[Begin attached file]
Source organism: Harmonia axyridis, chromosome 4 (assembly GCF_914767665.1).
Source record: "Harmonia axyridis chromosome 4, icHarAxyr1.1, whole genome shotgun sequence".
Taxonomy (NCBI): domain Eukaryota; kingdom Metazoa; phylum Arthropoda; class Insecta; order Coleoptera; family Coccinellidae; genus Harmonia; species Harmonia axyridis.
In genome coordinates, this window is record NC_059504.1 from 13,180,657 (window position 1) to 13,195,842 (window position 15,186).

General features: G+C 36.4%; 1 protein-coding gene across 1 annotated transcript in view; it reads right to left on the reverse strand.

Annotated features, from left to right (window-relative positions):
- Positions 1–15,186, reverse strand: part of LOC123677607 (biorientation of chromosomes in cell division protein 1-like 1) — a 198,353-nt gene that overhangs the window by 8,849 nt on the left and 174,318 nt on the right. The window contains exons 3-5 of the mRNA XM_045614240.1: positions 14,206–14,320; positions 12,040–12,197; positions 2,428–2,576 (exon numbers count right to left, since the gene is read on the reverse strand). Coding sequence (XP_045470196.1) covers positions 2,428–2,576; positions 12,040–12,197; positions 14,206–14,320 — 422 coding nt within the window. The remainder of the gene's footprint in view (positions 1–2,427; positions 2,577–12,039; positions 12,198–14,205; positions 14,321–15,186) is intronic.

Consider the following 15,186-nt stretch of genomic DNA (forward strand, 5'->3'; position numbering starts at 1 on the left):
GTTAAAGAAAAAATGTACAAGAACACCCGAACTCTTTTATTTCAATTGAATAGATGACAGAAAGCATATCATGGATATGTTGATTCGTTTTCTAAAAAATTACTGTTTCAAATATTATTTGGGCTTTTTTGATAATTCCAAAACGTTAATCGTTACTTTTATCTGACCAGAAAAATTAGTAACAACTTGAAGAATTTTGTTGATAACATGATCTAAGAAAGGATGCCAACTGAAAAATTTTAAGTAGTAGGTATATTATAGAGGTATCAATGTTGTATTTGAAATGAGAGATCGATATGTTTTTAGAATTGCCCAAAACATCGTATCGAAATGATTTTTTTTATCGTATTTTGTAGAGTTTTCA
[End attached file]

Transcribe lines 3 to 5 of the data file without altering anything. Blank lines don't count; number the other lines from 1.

Taxonomy (NCBI): domain Eukaryota; kingdom Metazoa; phylum Arthropoda; class Insecta; order Coleoptera; family Coccinellidae; genus Harmonia; species Harmonia axyridis.
In genome coordinates, this window is record NC_059504.1 from 13,180,657 (window position 1) to 13,195,842 (window position 15,186).

General features: G+C 36.4%; 1 protein-coding gene across 1 annotated transcript in view; it reads right to left on the reverse strand.